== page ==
Five years ago, I set out to start a hobby project for myself, where I could create something interesting from the ground up. As an electrical engineer by trade, I wanted to build some kind of electronic device from scratch. I was looking for a creative outlet, where I had free license to build something without constraints and specifications, led by whatever creative feature I wanted to work on next. I had experience in hardware based signal processing, and guided by my love for electronic music, was led to the amazing world of music synthesizers.
The original hardware platform for this project went through many conceptual iterations - from utilizing a Raspberry PI, to a dedicated DSP chip, and eventually settled on an FPGA (a programmable computer chip). I had selected additive synthesis for the architecture of the sound engine for one simple reason: it was rare. After learning more about the computational requirements of additive synthesis, the FPGA programmable computer chip was selected over software implementations on a PI or DSP because it was much more powerful.
I got my hands on a low cost FPGA development board (Digilent Arty, below) and started work on the proof of concept. My background is in computer chip design, which allowed me to get the concept off of the ground reasonably quickly. It was fun to build a music synthesis engine from scratch with no constraints and it was a great escape from the day to day.
Six months later, I was really excited about the sounds coming out of the (still primitive) additive synthesis engine on the development board. This board served its purpose, but was limited in both the FPGA capability and I/O it could provide. I was having fun on the project and wanted to take it to the next level, so I decided to take a leap of faith and develop a custom board.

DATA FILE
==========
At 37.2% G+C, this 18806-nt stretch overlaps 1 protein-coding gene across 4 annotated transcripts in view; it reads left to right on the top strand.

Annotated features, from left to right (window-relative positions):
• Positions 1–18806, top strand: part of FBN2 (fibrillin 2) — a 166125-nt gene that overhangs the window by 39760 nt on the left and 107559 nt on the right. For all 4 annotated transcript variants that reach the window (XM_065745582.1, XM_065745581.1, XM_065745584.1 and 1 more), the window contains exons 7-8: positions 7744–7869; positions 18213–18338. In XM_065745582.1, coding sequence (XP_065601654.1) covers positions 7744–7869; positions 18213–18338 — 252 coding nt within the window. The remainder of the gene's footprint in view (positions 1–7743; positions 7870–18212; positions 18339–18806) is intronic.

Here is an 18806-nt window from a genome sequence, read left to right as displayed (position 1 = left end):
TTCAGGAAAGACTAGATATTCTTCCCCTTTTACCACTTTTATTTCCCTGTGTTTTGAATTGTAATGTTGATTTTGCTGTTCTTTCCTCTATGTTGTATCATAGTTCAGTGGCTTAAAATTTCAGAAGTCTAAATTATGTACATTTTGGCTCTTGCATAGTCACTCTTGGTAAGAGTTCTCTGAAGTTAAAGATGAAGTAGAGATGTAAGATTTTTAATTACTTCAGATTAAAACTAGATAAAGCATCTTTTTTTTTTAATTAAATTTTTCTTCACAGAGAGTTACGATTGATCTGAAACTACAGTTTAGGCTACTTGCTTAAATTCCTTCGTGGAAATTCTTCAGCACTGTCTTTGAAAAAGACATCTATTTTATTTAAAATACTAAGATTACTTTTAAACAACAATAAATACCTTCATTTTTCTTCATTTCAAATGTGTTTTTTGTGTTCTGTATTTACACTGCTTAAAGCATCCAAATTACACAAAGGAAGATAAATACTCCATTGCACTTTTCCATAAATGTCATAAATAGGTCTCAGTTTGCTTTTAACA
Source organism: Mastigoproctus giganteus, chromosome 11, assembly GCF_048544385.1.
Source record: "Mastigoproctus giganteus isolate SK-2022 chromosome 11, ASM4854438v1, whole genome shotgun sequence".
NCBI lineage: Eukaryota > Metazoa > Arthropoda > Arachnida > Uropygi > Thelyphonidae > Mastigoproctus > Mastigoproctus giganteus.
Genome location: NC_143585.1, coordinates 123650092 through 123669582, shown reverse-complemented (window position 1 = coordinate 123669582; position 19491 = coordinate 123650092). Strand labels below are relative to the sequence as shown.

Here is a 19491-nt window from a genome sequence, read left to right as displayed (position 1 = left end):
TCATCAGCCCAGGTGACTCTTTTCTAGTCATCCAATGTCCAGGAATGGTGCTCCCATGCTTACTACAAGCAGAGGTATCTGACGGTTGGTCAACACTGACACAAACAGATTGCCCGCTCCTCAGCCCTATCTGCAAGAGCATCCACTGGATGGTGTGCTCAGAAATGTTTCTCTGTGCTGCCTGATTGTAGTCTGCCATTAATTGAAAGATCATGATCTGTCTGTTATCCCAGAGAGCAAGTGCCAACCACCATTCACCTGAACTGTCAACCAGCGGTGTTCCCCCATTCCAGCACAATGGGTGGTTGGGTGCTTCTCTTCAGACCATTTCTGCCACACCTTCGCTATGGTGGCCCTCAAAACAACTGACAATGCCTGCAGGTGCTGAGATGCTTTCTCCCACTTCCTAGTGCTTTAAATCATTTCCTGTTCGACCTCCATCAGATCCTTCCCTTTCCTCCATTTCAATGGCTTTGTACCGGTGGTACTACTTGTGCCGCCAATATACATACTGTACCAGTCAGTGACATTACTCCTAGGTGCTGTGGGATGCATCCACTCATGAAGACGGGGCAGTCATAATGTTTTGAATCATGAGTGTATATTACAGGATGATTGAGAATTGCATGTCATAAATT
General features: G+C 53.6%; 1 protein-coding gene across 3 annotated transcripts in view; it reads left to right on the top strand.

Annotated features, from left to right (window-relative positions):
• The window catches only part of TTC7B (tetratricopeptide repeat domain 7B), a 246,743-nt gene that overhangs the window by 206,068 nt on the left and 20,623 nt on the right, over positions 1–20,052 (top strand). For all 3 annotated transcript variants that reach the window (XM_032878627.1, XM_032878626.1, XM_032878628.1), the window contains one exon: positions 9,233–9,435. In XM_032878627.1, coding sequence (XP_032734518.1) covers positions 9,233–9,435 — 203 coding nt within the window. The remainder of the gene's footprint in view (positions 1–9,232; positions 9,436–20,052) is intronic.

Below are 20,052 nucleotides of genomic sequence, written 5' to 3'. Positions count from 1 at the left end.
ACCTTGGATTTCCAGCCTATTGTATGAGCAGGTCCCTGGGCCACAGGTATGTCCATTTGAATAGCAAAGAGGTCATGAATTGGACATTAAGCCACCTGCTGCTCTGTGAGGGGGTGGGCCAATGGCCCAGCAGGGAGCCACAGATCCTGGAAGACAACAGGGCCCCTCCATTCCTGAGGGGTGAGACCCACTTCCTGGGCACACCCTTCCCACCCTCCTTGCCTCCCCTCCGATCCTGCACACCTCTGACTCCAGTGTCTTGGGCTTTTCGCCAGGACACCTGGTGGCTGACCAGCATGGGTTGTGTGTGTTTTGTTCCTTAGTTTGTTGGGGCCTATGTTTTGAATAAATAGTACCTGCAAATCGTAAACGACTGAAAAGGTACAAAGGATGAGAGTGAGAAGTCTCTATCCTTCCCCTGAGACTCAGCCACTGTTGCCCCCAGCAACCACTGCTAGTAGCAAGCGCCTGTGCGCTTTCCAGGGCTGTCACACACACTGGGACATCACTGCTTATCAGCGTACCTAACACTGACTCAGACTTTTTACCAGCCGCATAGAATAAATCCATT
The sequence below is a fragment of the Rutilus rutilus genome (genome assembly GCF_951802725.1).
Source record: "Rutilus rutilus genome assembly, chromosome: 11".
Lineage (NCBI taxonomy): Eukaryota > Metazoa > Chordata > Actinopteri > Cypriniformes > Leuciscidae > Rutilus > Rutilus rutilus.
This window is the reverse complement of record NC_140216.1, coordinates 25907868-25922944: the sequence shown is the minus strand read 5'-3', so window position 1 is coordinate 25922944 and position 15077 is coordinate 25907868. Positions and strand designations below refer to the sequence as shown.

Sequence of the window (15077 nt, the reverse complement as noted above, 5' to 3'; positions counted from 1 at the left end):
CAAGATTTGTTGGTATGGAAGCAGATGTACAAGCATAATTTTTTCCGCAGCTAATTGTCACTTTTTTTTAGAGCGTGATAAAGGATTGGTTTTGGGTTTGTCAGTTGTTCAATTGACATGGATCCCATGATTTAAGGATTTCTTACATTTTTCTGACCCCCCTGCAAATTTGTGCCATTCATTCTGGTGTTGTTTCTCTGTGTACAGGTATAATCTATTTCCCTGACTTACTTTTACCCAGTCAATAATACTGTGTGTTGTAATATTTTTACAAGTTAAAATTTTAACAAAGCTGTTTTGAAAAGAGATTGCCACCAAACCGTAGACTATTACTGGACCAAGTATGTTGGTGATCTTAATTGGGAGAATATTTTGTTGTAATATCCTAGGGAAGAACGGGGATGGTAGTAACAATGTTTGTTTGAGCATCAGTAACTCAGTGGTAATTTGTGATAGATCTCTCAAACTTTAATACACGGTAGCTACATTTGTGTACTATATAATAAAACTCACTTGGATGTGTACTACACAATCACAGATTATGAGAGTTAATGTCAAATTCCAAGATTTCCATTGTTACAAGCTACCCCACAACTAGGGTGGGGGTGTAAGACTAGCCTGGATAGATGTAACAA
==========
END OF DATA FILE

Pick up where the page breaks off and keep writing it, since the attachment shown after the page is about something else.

Developing a PCB from scratch was a huge undertaking as much of it was new to me. It was extremely satisfying to create a custom board with whatever I/O I wanted. After the better part of a year developing the board, the PCB went to fabrication and assembly, and the 'Parker Additive Synthesizer' was born (see the logo near the bottom right of the board below).
The Parker Additive Synthesizer sat on my desk for the next three years and became the development platform for the project, allowing me to write FPGA and software code, and interface to the I/O which included encoders, MIDI, ADCs and DACs, SD card, and display interfaces.
In the summer of 2022, my employer was generous enough to grant me a three month leave of absence from work, which allowed me to put my full time effort into the project. As the capability of the synthesis engine and software control stack grew, I felt that I was really on to something of value and this project was unique in the synthesizer market.
I resigned from my employer in the fall of 2022 to pursue this full time, allowing me to productize this hobby project as the FS-256, and incorporate Differential Audio Inc.
The next iteration of the custom PCB as well as a custom enclosure have been designed and are being sent out for prototype manufacturing. Following initial engineering work on these designs, a Beta program will be run with incremental improvements being made to the sound engine and user interface. Following certification, an initial production batch will be run and the product will be made available for sale.
The following image shows an improved render of the final product, but is not fully representative of the final design.
Thanks for taking the time to read this. If you have any questions or comments please contact me.